Zillow: The Creepy Factor
Last week I shared my vision for the small brokerage in my weekly Inman News column. Ten things I would do to rebuild the value proposition and create a compelling customer experience. That led me to think about what I might do if I ran a really big real estate company â€“ one of those sprawling, fragmented behemoths that own much of the business these days.
Here’s what we have so far:
Harness the youth: Along the lines of America’s Got Talent, I would launch a “Young Genius” contest in all my major markets. This contest would serve two purposes. 1) Engage consumers through my local branch offices in a new way, and 2) Identify 12 “geniuses” between 14 and 21 to form my new Generation Y Advisory Board. Each quarter, the corporate jet would fly them out to HQ for a couple days of intense brainstorming.
Create an in-house technology incubator: It’s become a lot cheaper to build and manage web applications over the past couple years. For the price I’d have to pay Bill Clinton to speak at my convention I could build a web app that just might save me from getting sucker-punched by some west-coast start-up.
End the disconnect between my ad agency and reality. I’d get rid of the ads that tell consumers not to use a discount firm and what technology can’t do for them. Rather, I would determine what it is my brand actually means, put some tangible benefits around it, push that that story and create massive incentives to inspire my agents to be the foot soldiers.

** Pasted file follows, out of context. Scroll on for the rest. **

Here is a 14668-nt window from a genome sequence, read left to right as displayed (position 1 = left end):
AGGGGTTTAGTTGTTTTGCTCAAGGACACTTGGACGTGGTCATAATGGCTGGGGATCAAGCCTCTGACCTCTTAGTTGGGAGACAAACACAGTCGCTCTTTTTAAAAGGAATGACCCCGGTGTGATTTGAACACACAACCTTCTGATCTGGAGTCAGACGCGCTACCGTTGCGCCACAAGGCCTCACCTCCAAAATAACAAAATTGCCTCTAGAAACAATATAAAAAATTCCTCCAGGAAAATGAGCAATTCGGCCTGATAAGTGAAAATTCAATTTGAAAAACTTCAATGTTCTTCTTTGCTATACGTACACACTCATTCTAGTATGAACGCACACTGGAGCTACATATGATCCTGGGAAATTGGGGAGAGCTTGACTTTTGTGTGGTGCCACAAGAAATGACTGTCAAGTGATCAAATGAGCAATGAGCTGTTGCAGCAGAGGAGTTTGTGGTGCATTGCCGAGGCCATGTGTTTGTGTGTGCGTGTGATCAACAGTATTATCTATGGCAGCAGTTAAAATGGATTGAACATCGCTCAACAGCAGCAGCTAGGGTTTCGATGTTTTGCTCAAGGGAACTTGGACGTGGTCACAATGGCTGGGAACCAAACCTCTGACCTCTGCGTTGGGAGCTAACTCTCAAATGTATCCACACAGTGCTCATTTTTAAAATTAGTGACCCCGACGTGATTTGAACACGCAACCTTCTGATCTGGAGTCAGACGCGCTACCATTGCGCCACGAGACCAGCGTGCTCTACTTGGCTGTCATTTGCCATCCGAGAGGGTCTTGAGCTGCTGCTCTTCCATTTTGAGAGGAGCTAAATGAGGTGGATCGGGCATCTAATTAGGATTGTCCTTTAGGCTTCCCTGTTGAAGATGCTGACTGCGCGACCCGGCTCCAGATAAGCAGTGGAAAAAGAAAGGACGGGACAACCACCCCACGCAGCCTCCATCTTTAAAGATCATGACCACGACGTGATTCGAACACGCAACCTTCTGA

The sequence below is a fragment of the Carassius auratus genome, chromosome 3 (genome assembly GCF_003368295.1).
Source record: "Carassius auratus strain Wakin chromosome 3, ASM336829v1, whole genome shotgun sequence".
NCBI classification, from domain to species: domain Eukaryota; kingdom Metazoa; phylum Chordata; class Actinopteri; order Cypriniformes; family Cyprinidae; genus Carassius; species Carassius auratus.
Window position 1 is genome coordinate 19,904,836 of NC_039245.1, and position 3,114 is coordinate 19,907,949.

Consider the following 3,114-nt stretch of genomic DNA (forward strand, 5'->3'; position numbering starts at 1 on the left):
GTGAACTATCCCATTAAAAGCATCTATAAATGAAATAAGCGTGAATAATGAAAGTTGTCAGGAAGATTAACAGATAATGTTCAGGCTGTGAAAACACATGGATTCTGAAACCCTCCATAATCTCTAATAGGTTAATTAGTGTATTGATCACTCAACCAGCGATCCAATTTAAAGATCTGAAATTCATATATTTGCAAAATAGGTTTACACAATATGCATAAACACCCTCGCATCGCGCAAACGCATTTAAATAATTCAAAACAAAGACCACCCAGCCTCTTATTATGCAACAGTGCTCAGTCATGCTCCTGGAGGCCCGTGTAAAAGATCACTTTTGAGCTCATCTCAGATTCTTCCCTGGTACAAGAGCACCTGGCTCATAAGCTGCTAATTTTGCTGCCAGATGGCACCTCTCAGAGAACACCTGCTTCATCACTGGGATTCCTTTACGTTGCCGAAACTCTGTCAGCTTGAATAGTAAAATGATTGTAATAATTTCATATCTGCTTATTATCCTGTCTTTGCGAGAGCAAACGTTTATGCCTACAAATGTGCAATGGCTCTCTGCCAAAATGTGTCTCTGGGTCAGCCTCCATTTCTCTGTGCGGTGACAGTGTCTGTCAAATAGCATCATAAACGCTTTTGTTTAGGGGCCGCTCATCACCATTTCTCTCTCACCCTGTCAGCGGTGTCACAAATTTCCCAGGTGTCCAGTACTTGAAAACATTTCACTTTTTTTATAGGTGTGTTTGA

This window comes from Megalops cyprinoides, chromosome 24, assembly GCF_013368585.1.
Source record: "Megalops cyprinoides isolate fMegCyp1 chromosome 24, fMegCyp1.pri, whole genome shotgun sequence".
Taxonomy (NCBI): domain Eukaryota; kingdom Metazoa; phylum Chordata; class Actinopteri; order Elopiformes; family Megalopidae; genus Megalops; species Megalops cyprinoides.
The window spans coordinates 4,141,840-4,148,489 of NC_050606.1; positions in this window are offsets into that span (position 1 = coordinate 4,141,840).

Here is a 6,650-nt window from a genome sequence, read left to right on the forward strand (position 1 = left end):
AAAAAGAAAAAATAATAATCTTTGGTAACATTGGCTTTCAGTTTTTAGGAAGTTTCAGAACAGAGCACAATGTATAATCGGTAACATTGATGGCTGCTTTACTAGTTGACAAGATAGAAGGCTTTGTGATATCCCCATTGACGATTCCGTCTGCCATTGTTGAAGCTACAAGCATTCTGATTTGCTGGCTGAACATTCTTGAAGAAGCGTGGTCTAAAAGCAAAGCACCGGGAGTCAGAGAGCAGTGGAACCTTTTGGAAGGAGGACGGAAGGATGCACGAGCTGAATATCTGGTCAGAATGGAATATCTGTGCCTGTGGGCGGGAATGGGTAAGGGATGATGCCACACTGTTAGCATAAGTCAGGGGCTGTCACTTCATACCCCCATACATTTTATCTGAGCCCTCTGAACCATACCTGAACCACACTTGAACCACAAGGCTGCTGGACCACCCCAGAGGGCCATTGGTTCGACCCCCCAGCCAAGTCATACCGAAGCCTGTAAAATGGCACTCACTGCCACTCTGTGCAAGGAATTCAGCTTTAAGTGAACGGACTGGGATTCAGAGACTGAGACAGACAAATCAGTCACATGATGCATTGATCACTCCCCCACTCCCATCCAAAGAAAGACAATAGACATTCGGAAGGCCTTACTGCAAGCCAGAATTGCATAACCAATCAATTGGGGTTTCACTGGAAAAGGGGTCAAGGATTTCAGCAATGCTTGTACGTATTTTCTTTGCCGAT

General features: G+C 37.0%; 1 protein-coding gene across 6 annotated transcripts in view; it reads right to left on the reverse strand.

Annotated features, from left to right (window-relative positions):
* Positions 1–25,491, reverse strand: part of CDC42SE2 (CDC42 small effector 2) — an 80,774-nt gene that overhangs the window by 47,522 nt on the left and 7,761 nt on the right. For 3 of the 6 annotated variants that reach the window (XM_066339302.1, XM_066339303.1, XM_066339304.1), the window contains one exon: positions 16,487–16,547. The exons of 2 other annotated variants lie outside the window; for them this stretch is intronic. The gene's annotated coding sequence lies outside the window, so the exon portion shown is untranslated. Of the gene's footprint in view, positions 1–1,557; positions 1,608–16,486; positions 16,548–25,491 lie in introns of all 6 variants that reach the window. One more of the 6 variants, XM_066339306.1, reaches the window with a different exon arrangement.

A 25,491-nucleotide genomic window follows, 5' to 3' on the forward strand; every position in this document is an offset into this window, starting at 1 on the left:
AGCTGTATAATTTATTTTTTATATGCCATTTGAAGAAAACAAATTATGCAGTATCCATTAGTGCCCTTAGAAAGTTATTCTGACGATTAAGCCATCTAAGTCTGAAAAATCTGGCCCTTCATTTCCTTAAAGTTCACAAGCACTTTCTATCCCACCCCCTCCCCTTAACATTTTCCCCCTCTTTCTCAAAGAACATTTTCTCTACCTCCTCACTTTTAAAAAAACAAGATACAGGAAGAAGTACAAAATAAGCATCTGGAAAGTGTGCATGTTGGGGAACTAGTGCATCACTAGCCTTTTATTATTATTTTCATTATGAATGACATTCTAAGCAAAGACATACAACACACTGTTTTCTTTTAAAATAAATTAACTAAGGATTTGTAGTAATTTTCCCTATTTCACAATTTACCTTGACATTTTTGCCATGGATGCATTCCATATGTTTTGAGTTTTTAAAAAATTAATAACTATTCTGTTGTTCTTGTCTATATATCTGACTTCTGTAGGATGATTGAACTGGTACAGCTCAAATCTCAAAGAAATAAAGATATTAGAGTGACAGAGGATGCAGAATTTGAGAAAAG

Create a membership program: Membership in America’s largest real estate company will have privileges. Dubbed the “Great Life” program, members would earn points based the volume of services used (e.g., did they use my mortgage company, my title agency, etc.). “Great Life” points would be exchanged for concierge services including travel arrangements, concert/sport tickets, home emergencies or planning a weekend get-away. This free service would be a clear differentiator for consumers and a killer recruiting tool.
Dig into the agent marketing mess: I would send a survey out to every single client in our database. Questions would get to the heart of what works and what doesn’t as far as agent marketing. I’m fed up with those who sell tri-fold brochures featuring my agents doing the Lambada with their spouses or throwing Frisbees to their dogs on the beach and If that stuff actually works. I want definitive proof. If not, I want these gurus out of my offices.
What would you do?
Marc Davison, Brian Boero
Smart industry takes and creative inspiration.